The fungi were grown in PDB (potato dextrose broth) which is prepared in the same manner as PDA without the addition of agar-agar. The culture conditions, DNA isolation and the PCR of the ITS1 of the ribosomal nuclear DNA was done using the procedures described earlier [15,17]. Universal primers ITS1 (TCC GTA GGT GAA CCT GCG G) and ITS4 (TCC TCC GCT TAT TGA TAT GC) were synthesized and the DNA sequence was realized by Oligo Express (Paris, France). ITS1 is at the 3′ end of the 18S rDNA gene and ITS4 is at the 5′ end of the 28S rDNA gene. The sequences obtained were compared with the ITS sequences of related species of Pythium: P. rostratum, P. orthogonon, P. middletonii, P. ultimum, P. undulatum, and P. terrestris (F-78, unpublished). The sequence of the ITS region of the nuclear ribosomal DNA of P. longandrum has been deposited in GenBank.
Sporangia globosa, subglobosa, intercalaria, interdum terminalia, 16–36 μm diameter, zoosporae non-observata. Oogonia laevia, globosa, interdum ovoidia, terminalia et intercalaria, 18–26 μm diameter, Antheridia hypogynata vel monoclinata, cellulae antheridiales inflatae. Oosporae singulae, apleroticae et pleroticae, globosae 17–23 μm diameter, paries 1.5–2 μm crassus. Incrementum radiale quotiadianum 7–8 mm 25°C in agaro Solani tuberosi et Dauci carotae (PCA).
Etymology: The fungus is being named as P. longandrum because of the presence of long and inflated antheridial cells.
Mycelium hyaline, well-branched. Main hyphae up-to 7–8 μm wide. Colonies on PCA are submerged and show a narrow chrysanthemal pattern. Average radial growth of the fungus at 25°C on PCA is 7 mm/day. The fungus grows well in water on hemp-seed halves and produces asexual and sexual structures at room temperature (18–25°C).
Sporangia (Fig. 1a–c) are globose to somewhat elongated, mostly intercalary and catenulate, but at times terminal and subterminal; measuring 16–36 μm ID diameter (average 29.4 μm). Zoospores were not observed, but on the other hand long discharge tubes were observed which indicates that the sporangia can germinate directly to give a new mycelium without passing through the sporulation phase.
The fungus reproduces sexually by forming antheridia and oogonia (Fig. 1d–j) on solid media as well as in water on hemp-seed halves in abundance. Oogonia are smooth-walled, spherical, at times elongated, terminal, subterminal or intercalary, measuring 17–26 μm in diameter (average 21.5 μm) and are filled with dense, coarsely granulated protoplasm.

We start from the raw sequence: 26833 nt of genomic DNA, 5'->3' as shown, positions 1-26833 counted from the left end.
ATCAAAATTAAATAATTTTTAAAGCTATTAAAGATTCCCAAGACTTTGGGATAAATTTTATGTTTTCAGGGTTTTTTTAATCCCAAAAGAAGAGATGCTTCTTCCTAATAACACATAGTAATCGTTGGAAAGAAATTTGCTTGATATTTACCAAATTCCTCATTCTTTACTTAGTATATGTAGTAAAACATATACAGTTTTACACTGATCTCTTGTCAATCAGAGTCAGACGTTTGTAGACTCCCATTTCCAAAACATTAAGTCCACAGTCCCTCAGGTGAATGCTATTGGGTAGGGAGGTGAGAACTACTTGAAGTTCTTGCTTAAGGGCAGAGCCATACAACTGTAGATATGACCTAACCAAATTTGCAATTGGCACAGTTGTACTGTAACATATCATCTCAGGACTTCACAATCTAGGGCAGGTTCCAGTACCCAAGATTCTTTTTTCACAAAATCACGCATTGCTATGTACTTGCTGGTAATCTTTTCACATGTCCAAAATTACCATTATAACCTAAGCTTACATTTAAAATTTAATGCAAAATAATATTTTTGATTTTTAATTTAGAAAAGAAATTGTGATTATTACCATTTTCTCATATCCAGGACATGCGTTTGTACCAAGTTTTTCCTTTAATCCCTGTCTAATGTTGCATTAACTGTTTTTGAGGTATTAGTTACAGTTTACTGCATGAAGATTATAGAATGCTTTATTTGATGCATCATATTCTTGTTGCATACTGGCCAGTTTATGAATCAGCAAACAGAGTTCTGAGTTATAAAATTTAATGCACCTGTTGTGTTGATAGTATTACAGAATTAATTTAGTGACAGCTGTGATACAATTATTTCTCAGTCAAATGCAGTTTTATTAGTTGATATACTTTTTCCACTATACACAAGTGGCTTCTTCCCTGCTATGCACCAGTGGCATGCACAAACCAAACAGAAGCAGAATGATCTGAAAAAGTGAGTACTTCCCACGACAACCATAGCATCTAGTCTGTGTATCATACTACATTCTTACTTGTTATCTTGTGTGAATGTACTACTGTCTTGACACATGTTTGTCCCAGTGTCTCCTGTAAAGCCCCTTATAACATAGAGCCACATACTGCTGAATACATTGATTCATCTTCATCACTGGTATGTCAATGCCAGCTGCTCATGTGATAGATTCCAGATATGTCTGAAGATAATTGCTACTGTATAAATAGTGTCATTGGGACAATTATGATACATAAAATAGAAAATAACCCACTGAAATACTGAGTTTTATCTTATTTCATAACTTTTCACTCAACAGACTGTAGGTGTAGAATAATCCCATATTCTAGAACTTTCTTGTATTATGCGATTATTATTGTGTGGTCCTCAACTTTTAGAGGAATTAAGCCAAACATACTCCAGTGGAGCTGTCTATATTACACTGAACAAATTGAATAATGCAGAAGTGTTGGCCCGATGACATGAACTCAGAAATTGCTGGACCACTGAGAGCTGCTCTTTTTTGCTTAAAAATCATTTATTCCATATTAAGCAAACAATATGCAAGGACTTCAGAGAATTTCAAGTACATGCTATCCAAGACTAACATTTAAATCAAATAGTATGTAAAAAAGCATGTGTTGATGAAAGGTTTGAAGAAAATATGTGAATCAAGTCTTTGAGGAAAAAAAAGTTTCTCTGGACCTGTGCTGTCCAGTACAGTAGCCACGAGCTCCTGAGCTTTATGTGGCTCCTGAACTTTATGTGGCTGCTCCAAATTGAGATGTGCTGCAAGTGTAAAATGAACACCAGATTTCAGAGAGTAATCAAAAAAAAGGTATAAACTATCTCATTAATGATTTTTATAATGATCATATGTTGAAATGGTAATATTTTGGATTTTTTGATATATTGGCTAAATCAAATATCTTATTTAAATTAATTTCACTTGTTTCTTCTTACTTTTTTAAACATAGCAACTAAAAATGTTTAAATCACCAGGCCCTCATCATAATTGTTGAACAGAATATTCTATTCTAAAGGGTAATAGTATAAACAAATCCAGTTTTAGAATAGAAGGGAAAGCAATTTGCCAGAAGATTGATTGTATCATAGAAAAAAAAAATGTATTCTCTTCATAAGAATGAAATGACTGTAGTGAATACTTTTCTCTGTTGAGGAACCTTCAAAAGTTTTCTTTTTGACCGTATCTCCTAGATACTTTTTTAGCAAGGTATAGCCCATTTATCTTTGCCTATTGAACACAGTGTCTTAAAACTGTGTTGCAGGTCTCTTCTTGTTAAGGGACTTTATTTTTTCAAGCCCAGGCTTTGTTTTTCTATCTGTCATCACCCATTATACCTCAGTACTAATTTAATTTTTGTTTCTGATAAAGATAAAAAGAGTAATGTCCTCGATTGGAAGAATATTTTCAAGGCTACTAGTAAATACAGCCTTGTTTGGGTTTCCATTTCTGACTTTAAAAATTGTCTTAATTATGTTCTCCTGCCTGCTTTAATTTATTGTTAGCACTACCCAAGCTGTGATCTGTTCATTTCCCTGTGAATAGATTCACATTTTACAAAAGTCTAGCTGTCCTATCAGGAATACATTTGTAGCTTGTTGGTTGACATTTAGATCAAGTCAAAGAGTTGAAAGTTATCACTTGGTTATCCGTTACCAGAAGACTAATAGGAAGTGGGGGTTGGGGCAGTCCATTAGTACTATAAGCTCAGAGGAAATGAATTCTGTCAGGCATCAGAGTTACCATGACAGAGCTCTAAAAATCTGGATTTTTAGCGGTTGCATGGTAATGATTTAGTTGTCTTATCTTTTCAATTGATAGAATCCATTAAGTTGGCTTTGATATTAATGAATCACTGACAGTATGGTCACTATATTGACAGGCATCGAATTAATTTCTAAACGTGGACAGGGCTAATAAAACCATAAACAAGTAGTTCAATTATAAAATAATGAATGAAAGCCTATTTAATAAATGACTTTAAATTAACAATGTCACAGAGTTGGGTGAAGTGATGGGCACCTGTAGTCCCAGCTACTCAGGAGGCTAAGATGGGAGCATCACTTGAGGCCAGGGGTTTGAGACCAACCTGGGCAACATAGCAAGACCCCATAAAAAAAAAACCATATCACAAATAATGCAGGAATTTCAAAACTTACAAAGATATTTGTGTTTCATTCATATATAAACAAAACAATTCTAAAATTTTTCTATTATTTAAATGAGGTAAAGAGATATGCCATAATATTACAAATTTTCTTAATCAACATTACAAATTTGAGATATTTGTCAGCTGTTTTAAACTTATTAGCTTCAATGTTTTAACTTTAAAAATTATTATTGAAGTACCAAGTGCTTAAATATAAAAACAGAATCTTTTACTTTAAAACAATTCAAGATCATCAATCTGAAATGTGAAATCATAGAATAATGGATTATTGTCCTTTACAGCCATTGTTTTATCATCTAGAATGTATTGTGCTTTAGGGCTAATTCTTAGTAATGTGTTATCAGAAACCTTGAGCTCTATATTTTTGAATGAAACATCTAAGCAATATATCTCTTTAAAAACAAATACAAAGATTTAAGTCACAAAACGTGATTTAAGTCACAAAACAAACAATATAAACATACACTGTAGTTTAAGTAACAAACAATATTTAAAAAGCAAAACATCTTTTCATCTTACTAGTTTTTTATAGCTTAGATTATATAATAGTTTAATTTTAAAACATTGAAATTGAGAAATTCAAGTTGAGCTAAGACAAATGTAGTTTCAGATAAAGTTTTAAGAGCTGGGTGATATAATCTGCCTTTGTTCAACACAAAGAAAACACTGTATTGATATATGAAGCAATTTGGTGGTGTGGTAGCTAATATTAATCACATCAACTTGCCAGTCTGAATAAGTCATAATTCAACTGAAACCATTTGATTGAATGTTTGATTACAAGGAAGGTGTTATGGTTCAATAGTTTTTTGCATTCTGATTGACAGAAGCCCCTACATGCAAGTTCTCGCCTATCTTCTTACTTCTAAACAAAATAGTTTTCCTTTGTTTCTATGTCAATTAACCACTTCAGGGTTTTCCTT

Antheridia are of hypogynous (Fig. 1d–g) and also of monoclinous origin (Fig. 1h–j). The antheridial cells are very peculiar. These are very much inflated, at times bilobed into two conspicuous cells (Fig. 1d,f,g). At times the antheridial cells are very long and longitudinally applied to the oogonia (Fig. 1h–j). The antheridial cells of this species can measure up to 40–50 μm in length and 8–9 μm in breadth. These are probably the longest antheridial cells for the genus. At times the antheridial cells send two or more fertilization tubes into the oogonia (Fig. 1h,i).
Oospores are plerotic (Fig. 2b,c) or aplerotic (Fig. 2a), spherical, usually one but at times two oospores per oogonium (Fig. 2d), measuring 18–23 μm in diameter (average 20.1 μm). The oospore wall is relatively thin, 1–2.5 μm thick.
The ITS region of the nuclear ribosomal DNA of the fungus is comprised of 560 bases (GenBank accession AY039713):
The comparison of the ITS sequences of P. longandrum and related species is given in Fig. 3 in the form of CLUSTAL multiple alignment.
P. longandrum falls in the group of Pythium species that are slow growing and whose oogonia are supplied with mostly hypogynous antheridia. Fungi like P. rostratum, P. hypogynum, P. pulchrum, P. ultimum have this type of antheridia, but none of these have the giant antheridial cells of P. longandrum. A query sent to BLAST regarding the sequences of the ITS region of its nuclear ribosomal DNA, gives a close resemblance with P. orthogonon (accession AJ 233452, 76.7% similarity), P. middletonii (accession AJ 233449, 76.7% similarity), P. ultimum (accession AF 271225, 71.8% similarity), P. rostratum (accession AJ 233456, 64.9% similarity), and P. undulatum (accession AF 271230, 62.3% similarity). The fungus F-78 maintained in the author's collection as P. terrestris (unpublished, accession AY039714) is much closer to P. longandrum with 81.9% similarity. A comparison of the ITS regions of these fungi can be observed in the multiple sequence alignment in Fig. 3. The morphological differences between P. longandrum and other related species, as well as those in the sequences of the ITS region, justifies the creation of this new taxon.